Corporate Author Thesis
Publisher Place of Publication Editor
Language English Summary Language Original Title
Series Editor Series Title Abbreviated Series Title
Series Volume Series Issue Edition
ISSN 0268-0033 ISBN Medium
Area Expedition Conference
Notes PMID:20724044 Approved no
Call Number Serial 51
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Author (up) Melzer, I.; Liebermann, D.G.; Krasovsky, T.; Oddsson, L.I.E.
Title Cognitive load affects lower limb force-time relations during voluntary rapid stepping in healthy old and young adults Type Journal Article
Year 2010 Publication The Journals of Gerontology. Series A, Biological Sciences and Medical Sciences Abbreviated Journal J Gerontol A Biol Sci Med Sci
Volume 65 Issue 4 Pages 400-406
Keywords *Accidental Falls; Adult; Aged; Aged, 80 and over; Aging/*physiology; Attention/physiology; Cognition/*physiology; Gait/*physiology; Humans; Postural Balance/*physiology; Reaction Time
Abstract BACKGROUND: Quick step execution may prevent falls when balance is lost; adding a concurrent task delays this function. We investigate whether push-off force-time relations during the execution of rapid voluntary stepping is affected by a secondary task in older and young adults. METHODS: Nineteen healthy older adults and 12 young adults performed rapid voluntary stepping under single- and dual-task conditions. Peak power, peak force, and time to peak force during preparatory and swing phases of stepping were extracted from center of pressure and ground reaction force data. RESULTS: For dual-task condition compared with single-task condition, older adults show a longer time to reach peak force during the preparation and swing phases compared with young adults (approximately 25% vs approximately 10%, respectively). Peak power and peak force were not affected by a concurrent attention-demanding task. CONCLUSION: Older adults have difficulty allocating sufficient attention for fast muscle recruitment when concurrently challenged by an attention-demanding task.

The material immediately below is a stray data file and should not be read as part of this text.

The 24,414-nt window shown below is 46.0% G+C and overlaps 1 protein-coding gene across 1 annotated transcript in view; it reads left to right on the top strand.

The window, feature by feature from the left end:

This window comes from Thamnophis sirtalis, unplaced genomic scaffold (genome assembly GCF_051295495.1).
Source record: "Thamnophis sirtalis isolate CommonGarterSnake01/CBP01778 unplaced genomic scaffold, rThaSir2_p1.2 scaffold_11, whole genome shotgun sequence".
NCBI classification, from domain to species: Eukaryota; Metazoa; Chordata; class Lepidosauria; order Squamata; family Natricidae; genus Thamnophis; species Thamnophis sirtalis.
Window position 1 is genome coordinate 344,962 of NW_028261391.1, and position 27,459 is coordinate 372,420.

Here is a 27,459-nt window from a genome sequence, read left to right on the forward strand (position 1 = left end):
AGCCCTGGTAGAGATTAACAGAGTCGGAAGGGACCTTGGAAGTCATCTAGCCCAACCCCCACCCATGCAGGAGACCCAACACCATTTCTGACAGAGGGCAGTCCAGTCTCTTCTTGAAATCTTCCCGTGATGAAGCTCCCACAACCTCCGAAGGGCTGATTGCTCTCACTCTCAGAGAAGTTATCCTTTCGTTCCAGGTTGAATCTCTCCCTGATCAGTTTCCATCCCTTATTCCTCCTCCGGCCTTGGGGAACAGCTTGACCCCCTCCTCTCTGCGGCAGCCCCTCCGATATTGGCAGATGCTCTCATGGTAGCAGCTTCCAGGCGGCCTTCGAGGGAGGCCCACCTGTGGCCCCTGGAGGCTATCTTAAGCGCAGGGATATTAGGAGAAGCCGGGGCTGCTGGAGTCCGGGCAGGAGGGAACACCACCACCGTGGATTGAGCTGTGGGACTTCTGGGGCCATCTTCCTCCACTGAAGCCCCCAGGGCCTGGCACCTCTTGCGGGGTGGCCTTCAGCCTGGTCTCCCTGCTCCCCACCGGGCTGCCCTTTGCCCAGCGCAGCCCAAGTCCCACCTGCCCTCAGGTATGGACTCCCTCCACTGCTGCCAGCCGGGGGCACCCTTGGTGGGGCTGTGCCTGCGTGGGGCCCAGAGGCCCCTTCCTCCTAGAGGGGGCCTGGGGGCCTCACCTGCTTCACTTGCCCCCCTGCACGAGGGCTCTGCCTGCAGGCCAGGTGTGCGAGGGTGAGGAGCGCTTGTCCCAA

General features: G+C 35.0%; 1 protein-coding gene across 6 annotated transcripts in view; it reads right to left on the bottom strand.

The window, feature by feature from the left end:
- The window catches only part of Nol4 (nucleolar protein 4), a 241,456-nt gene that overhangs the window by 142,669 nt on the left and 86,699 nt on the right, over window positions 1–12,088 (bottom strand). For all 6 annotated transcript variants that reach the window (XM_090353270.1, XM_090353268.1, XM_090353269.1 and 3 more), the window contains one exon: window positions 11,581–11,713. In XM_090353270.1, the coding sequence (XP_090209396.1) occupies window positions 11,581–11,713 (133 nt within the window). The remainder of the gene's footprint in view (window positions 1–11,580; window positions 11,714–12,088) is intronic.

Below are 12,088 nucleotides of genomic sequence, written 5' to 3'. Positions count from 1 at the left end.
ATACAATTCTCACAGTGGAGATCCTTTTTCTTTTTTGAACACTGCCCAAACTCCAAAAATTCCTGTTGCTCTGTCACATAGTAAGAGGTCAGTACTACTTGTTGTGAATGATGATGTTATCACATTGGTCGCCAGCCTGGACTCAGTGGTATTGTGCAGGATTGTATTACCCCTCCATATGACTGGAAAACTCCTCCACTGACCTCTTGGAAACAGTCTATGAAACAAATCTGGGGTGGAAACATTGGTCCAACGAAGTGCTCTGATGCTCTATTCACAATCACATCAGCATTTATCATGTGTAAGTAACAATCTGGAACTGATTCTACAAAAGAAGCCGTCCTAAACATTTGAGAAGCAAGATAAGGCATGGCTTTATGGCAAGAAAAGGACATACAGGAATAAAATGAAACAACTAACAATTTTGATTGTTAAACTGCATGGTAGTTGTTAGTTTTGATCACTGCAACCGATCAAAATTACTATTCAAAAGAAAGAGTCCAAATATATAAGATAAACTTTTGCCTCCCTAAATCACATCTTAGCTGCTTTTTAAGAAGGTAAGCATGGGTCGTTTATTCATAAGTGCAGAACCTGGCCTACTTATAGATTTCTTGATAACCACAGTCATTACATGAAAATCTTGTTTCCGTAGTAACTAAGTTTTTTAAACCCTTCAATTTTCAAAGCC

Address Department of Physical Therapy, Faculty of Health Sciences, Ben-Gurion University of the Negev, Beer-Sheva, Israel
Corporate Author Thesis
Publisher Place of Publication Editor
Language English Summary Language Original Title
Series Editor Series Title Abbreviated Series Title
Series Volume Series Issue Edition
ISSN 1079-5006 ISBN Medium
Area Expedition Conference